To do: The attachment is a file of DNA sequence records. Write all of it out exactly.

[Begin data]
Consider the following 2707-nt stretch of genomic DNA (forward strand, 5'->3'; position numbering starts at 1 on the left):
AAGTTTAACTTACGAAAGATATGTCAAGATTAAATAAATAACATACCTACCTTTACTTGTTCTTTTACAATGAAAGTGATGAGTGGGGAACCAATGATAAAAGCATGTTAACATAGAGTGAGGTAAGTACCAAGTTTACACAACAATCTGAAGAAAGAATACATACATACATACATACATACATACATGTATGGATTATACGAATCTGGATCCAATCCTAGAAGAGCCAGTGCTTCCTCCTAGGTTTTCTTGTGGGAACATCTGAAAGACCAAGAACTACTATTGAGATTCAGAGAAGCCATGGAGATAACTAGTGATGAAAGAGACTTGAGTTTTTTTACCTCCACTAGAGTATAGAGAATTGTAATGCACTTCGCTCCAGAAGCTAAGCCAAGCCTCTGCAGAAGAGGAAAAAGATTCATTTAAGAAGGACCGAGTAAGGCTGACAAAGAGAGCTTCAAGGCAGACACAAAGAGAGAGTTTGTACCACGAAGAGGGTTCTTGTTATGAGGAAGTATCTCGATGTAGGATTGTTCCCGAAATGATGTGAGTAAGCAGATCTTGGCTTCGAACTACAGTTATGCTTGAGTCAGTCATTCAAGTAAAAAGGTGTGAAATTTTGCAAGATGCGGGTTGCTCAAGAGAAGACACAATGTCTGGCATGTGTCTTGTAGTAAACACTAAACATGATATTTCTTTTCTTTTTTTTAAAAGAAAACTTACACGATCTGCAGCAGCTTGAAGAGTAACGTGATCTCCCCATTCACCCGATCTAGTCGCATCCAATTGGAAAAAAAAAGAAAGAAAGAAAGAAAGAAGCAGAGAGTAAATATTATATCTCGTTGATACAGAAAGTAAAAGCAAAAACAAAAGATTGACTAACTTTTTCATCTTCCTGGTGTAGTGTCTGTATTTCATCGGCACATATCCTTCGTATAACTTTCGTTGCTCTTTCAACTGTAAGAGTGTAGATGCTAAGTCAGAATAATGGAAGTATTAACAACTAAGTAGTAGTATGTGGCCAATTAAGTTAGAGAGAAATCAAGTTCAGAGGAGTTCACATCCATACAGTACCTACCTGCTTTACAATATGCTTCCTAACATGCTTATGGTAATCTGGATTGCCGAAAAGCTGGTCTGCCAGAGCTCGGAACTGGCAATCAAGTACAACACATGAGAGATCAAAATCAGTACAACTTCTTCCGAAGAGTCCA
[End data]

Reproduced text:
Consider the following 2707-nt stretch of genomic DNA (forward strand, 5'->3'; position numbering starts at 1 on the left):
AAGTTTAACTTACGAAAGATATGTCAAGATTAAATAAATAACATACCTACCTTTACTTGTTCTTTTACAATGAAAGTGATGAGTGGGGAACCAATGATAAAAGCATGTTAACATAGAGTGAGGTAAGTACCAAGTTTACACAACAATCTGAAGAAAGAATACATACATACATACATACATACATACATGTATGGATTATACGAATCTGGATCCAATCCTAGAAGAGCCAGTGCTTCCTCCTAGGTTTTCTTGTGGGAACATCTGAAAGACCAAGAACTACTATTGAGATTCAGAGAAGCCATGGAGATAACTAGTGATGAAAGAGACTTGAGTTTTTTTACCTCCACTAGAGTATAGAGAATTGTAATGCACTTCGCTCCAGAAGCTAAGCCAAGCCTCTGCAGAAGAGGAAAAAGATTCATTTAAGAAGGACCGAGTAAGGCTGACAAAGAGAGCTTCAAGGCAGACACAAAGAGAGAGTTTGTACCACGAAGAGGGTTCTTGTTATGAGGAAGTATCTCGATGTAGGATTGTTCCCGAAATGATGTGAGTAAGCAGATCTTGGCTTCGAACTACAGTTATGCTTGAGTCAGTCATTCAAGTAAAAAGGTGTGAAATTTTGCAAGATGCGGGTTGCTCAAGAGAAGACACAATGTCTGGCATGTGTCTTGTAGTAAACACTAAACATGATATTTCTTTTCTTTTTTTTAAAAGAAAACTTACACGATCTGCAGCAGCTTGAAGAGTAACGTGATCTCCCCATTCACCCGATCTAGTCGCATCCAATTGGAAAAAAAAAGAAAGAAAGAAAGAAAGAAGCAGAGAGTAAATATTATATCTCGTTGATACAGAAAGTAAAAGCAAAAACAAAAGATTGACTAACTTTTTCATCTTCCTGGTGTAGTGTCTGTATTTCATCGGCACATATCCTTCGTATAACTTTCGTTGCTCTTTCAACTGTAAGAGTGTAGATGCTAAGTCAGAATAATGGAAGTATTAACAACTAAGTAGTAGTATGTGGCCAATTAAGTTAGAGAGAAATCAAGTTCAGAGGAGTTCACATCCATACAGTACCTACCTGCTTTACAATATGCTTCCTAACATGCTTATGGTAATCTGGATTGCCGAAAAGCTGGTCTGCCAGAGCTCGGAACTGGCAATCAAGTACAACACATGAGAGATCAAAATCAGTACAACTTCTTCCGAAGAGTCCA